Hence, reflexologist can expect no sanction from their pretend regulator about the misleading claims they make.
Ofquack is now a zombie regulator. Refusing to die. Presiding over practitioners that it knows make misleading claims. No money to move forward. It is shuffling amongst the undead, proving no value to anyone.
And so, one of the founders of Ofquack is stepping down. Maggie Dunn is to retire. A press statement thanks her and says her “unstinting commitment to getting CNHC up and
running as an effective body has been exemplar”.
We might of course be reminded of how Ofquack got into trouble for using ‘kitemarks’, much to the displeasure of the British Standards Institute. Or how the members of the British Dietetic Association forced their Chief Executive to resign as a director of Ofquack as it was a clear conflict of interest with evidence based care. Or how their members’ database appeared to be insecure. Or re-writing old press releases to hide uncomfortable truths. Or how they sacked Professor David Colquhoun from their standards committee after there was an orchestrated hate campaign against him from quacks.
But we are not.
So, in comes Margaret Coats. To act as “Interim CEO/Registrar from 1 September 2011”. Her role will be to “undertaking a review of the organisation’s structure and functions”.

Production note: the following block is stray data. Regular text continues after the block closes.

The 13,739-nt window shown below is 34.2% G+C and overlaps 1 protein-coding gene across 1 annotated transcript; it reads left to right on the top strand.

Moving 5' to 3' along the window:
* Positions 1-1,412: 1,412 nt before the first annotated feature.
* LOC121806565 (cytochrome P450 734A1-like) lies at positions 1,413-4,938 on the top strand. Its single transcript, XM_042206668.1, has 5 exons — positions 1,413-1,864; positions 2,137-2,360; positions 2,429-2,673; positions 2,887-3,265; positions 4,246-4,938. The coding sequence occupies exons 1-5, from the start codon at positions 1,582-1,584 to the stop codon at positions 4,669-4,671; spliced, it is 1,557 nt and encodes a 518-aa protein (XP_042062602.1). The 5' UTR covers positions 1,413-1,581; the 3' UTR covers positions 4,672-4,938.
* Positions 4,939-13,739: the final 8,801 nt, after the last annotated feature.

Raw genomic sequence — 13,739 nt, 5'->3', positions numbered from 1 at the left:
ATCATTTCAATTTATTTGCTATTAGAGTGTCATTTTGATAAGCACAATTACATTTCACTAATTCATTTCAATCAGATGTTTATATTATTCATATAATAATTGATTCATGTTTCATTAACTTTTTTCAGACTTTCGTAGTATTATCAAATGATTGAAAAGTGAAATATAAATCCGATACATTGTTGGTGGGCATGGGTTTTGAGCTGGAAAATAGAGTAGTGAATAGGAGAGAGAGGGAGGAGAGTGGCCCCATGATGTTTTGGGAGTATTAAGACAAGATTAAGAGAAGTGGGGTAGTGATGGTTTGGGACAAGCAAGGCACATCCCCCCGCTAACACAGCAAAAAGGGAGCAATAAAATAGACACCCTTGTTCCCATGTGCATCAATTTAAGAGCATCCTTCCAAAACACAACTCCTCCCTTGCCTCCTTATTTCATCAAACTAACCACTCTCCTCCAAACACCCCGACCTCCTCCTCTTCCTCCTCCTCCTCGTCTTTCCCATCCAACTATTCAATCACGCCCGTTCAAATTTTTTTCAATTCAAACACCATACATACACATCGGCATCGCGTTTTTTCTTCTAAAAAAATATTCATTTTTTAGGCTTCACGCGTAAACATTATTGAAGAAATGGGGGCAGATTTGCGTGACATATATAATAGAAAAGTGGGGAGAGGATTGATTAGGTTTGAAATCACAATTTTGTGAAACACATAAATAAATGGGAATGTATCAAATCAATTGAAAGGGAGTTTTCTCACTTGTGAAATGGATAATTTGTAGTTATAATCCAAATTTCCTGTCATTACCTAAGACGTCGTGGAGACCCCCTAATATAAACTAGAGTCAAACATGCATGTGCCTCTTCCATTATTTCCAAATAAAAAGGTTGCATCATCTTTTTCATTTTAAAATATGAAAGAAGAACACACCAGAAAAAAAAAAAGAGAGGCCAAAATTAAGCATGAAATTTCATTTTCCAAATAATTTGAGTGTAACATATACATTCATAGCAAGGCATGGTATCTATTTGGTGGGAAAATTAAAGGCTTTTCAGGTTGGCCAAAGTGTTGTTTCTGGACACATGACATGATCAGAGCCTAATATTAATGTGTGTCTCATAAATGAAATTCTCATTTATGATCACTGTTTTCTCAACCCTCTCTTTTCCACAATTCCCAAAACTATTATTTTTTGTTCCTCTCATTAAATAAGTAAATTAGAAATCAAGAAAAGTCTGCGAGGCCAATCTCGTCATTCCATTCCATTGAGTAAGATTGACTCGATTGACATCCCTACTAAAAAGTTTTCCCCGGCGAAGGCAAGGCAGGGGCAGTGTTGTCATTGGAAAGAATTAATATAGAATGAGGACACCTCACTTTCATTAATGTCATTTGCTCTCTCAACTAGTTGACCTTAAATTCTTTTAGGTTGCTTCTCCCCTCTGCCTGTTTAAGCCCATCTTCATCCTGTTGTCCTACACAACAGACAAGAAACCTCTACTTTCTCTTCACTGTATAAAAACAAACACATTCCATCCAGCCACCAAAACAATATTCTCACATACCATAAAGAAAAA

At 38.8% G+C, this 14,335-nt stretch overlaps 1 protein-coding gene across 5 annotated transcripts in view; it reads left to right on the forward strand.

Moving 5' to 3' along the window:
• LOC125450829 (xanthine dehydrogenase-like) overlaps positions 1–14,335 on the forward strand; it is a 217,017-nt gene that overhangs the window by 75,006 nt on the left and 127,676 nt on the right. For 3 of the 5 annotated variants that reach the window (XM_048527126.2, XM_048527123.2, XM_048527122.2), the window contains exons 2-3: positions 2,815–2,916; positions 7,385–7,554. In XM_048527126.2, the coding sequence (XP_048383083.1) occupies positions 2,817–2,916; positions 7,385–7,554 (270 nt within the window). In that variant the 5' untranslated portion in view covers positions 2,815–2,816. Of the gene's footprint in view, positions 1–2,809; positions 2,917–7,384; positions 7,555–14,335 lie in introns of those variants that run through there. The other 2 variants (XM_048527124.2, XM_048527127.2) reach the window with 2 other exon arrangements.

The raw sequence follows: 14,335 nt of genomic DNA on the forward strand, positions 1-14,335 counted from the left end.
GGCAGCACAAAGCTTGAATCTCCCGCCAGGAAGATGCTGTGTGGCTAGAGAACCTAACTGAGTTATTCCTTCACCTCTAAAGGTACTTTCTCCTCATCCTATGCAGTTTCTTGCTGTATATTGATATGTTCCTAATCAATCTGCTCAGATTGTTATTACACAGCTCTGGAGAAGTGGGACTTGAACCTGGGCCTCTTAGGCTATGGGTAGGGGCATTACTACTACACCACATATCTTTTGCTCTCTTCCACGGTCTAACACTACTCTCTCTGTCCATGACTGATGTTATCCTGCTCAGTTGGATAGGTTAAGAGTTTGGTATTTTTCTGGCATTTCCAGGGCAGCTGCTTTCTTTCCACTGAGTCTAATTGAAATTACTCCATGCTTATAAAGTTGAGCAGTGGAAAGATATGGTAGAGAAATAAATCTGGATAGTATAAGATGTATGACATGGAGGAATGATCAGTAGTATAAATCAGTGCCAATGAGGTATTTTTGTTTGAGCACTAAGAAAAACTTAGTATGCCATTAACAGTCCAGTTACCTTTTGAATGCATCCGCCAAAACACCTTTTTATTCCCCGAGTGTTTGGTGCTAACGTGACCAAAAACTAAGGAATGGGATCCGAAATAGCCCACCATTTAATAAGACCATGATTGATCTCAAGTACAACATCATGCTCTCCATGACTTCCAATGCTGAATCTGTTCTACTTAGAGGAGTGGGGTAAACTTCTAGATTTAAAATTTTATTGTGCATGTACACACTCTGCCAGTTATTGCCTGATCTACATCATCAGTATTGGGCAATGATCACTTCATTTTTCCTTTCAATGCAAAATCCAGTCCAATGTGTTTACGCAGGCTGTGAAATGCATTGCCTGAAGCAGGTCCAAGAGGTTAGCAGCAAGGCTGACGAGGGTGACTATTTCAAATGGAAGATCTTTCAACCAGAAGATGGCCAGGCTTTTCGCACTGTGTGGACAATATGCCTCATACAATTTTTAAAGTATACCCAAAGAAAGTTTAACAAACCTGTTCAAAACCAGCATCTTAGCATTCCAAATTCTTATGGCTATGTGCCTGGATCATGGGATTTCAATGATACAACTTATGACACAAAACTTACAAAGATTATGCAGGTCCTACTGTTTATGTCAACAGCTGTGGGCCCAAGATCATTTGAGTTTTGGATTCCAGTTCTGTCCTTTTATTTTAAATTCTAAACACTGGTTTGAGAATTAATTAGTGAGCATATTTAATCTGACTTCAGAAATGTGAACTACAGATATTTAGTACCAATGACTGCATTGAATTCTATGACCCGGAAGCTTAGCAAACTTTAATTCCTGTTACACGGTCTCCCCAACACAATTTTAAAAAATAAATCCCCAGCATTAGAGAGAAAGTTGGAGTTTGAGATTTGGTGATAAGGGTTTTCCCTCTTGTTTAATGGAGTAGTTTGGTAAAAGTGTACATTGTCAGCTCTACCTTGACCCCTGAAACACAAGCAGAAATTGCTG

Margaret comes straight from being CEO and Registrar at the General Chiropractic Council. Under her leadership, the GCC underwent the largest number of healthcare complaints in regulatory history in the UK with hundreds of chiropractors being investigated for making false claims. In order to carry out the investigations, the GCC had to remortgage its premises, and now chiropractors have to pay the highest statutory fees of any group of health care workers. The Chiropractor’s membership bodies passed a unanimous vote of no confidence in the GCC under her leadership.
Coats has some new challenges. I shall present a few.
1) In order to survive, Ofquack members need total confidence in their leadership. This is a voluntary organisation, unlike the GCC. Member can simply leave at no cost to them should they be unhappy. There is still a deep level of distrust as to the motives of Ofquack amongst the practitioners of magical medicine.